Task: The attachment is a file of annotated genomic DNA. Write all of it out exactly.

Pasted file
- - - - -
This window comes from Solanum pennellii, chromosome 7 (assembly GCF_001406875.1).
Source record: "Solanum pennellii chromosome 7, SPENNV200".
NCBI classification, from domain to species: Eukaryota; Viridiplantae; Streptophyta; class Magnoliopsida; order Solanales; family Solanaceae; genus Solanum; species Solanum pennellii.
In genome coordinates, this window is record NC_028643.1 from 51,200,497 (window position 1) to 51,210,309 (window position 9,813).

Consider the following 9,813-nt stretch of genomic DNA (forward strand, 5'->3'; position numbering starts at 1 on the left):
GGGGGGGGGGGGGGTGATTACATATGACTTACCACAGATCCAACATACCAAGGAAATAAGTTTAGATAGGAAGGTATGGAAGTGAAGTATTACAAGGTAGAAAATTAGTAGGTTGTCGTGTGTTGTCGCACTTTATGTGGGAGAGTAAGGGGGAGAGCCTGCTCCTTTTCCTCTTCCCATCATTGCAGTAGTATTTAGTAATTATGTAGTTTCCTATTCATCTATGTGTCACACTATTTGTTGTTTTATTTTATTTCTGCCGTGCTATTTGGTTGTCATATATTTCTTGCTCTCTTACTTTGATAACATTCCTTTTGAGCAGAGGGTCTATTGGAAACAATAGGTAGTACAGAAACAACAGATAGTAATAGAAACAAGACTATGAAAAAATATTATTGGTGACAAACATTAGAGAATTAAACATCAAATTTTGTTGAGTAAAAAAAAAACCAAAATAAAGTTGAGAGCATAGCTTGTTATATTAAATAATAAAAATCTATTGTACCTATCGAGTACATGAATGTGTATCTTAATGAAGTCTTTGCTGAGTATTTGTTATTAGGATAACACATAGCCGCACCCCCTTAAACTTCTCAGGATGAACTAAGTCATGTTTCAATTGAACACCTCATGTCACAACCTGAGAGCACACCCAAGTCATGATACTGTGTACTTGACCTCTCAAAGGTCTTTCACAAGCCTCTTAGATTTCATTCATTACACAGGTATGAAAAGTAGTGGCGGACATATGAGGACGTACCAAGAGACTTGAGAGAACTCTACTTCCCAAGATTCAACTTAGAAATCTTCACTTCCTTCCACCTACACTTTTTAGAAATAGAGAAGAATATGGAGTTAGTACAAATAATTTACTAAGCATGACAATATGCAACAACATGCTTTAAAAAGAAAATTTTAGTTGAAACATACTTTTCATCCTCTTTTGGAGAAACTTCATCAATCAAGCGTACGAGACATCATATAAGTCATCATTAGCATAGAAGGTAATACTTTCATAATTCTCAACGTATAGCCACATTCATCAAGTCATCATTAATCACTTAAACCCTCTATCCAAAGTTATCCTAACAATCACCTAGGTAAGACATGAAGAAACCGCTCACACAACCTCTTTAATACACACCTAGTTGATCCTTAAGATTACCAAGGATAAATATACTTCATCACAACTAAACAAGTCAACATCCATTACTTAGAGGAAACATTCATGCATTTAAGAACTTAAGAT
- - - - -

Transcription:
This window comes from Solanum pennellii, chromosome 7 (assembly GCF_001406875.1).
Source record: "Solanum pennellii chromosome 7, SPENNV200".
NCBI classification, from domain to species: Eukaryota; Viridiplantae; Streptophyta; class Magnoliopsida; order Solanales; family Solanaceae; genus Solanum; species Solanum pennellii.
In genome coordinates, this window is record NC_028643.1 from 51,200,497 (window position 1) to 51,210,309 (window position 9,813).

Consider the following 9,813-nt stretch of genomic DNA (forward strand, 5'->3'; position numbering starts at 1 on the left):
GGGGGGGGGGGGGGTGATTACATATGACTTACCACAGATCCAACATACCAAGGAAATAAGTTTAGATAGGAAGGTATGGAAGTGAAGTATTACAAGGTAGAAAATTAGTAGGTTGTCGTGTGTTGTCGCACTTTATGTGGGAGAGTAAGGGGGAGAGCCTGCTCCTTTTCCTCTTCCCATCATTGCAGTAGTATTTAGTAATTATGTAGTTTCCTATTCATCTATGTGTCACACTATTTGTTGTTTTATTTTATTTCTGCCGTGCTATTTGGTTGTCATATATTTCTTGCTCTCTTACTTTGATAACATTCCTTTTGAGCAGAGGGTCTATTGGAAACAATAGGTAGTACAGAAACAACAGATAGTAATAGAAACAAGACTATGAAAAAATATTATTGGTGACAAACATTAGAGAATTAAACATCAAATTTTGTTGAGTAAAAAAAAAACCAAAATAAAGTTGAGAGCATAGCTTGTTATATTAAATAATAAAAATCTATTGTACCTATCGAGTACATGAATGTGTATCTTAATGAAGTCTTTGCTGAGTATTTGTTATTAGGATAACACATAGCCGCACCCCCTTAAACTTCTCAGGATGAACTAAGTCATGTTTCAATTGAACACCTCATGTCACAACCTGAGAGCACACCCAAGTCATGATACTGTGTACTTGACCTCTCAAAGGTCTTTCACAAGCCTCTTAGATTTCATTCATTACACAGGTATGAAAAGTAGTGGCGGACATATGAGGACGTACCAAGAGACTTGAGAGAACTCTACTTCCCAAGATTCAACTTAGAAATCTTCACTTCCTTCCACCTACACTTTTTAGAAATAGAGAAGAATATGGAGTTAGTACAAATAATTTACTAAGCATGACAATATGCAACAACATGCTTTAAAAAGAAAATTTTAGTTGAAACATACTTTTCATCCTCTTTTGGAGAAACTTCATCAATCAAGCGTACGAGACATCATATAAGTCATCATTAGCATAGAAGGTAATACTTTCATAATTCTCAACGTATAGCCACATTCATCAAGTCATCATTAATCACTTAAACCCTCTATCCAAAGTTATCCTAACAATCACCTAGGTAAGACATGAAGAAACCGCTCACACAACCTCTTTAATACACACCTAGTTGATCCTTAAGATTACCAAGGATAAATATACTTCATCACAACTAAACAAGTCAACATCCATTACTTAGAGGAAACATTCATGCATTTAAGAACTTAAGAT